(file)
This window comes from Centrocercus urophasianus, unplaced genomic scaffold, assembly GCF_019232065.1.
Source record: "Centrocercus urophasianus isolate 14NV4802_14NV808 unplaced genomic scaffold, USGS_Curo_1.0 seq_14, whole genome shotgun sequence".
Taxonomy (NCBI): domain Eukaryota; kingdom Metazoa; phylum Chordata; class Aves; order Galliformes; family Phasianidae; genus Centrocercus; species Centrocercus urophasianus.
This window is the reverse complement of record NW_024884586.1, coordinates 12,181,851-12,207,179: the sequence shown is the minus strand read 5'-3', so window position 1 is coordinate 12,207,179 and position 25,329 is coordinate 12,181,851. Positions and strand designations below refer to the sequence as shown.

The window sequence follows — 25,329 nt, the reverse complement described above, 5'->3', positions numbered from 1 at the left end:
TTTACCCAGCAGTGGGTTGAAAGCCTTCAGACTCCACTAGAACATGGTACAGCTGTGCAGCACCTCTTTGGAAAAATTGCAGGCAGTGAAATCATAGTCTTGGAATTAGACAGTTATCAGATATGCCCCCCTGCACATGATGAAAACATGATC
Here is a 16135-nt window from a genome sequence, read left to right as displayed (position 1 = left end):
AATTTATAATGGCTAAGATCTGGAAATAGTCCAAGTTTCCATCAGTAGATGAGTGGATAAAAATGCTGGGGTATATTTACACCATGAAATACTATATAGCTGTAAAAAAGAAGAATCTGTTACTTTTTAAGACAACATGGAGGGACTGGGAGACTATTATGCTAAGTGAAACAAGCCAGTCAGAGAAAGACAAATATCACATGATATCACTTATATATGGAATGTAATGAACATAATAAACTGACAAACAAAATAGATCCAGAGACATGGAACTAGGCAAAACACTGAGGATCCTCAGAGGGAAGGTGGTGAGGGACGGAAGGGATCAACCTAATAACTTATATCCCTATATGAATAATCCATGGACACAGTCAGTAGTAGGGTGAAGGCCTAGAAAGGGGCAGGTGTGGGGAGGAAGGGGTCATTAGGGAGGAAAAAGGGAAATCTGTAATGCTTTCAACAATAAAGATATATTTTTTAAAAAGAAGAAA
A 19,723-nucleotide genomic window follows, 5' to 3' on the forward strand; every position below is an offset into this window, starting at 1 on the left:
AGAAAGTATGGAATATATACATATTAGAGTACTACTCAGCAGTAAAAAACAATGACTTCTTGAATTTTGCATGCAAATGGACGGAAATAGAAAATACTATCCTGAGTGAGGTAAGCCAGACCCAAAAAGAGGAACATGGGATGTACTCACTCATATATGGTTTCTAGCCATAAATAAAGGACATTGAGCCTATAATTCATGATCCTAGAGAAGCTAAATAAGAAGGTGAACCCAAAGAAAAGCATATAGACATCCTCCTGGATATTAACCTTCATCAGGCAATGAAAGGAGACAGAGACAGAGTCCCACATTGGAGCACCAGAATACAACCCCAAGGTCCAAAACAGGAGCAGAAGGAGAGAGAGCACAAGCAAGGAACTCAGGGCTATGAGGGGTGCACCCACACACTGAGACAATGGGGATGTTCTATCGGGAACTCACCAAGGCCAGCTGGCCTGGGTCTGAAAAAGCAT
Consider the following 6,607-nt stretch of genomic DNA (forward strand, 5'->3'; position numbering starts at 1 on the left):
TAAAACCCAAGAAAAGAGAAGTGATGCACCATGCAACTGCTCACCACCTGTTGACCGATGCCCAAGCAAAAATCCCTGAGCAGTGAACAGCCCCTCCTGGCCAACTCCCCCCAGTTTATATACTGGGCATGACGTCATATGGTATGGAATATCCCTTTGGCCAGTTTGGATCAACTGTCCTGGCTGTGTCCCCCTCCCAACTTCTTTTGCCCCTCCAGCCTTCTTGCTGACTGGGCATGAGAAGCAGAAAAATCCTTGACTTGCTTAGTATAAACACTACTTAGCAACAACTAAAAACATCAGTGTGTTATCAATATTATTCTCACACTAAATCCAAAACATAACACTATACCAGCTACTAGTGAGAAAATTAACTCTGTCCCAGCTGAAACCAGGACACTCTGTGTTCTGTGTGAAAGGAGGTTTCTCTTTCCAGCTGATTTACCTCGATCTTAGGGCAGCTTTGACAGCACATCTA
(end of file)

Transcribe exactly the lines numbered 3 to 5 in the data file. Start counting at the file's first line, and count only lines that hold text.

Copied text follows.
Taxonomy (NCBI): domain Eukaryota; kingdom Metazoa; phylum Chordata; class Aves; order Galliformes; family Phasianidae; genus Centrocercus; species Centrocercus urophasianus.
This window is the reverse complement of record NW_024884586.1, coordinates 12,181,851-12,207,179: the sequence shown is the minus strand read 5'-3', so window position 1 is coordinate 12,207,179 and position 25,329 is coordinate 12,181,851. Positions and strand designations below refer to the sequence as shown.

The window sequence follows — 25,329 nt, the reverse complement described above, 5'->3', positions numbered from 1 at the left end: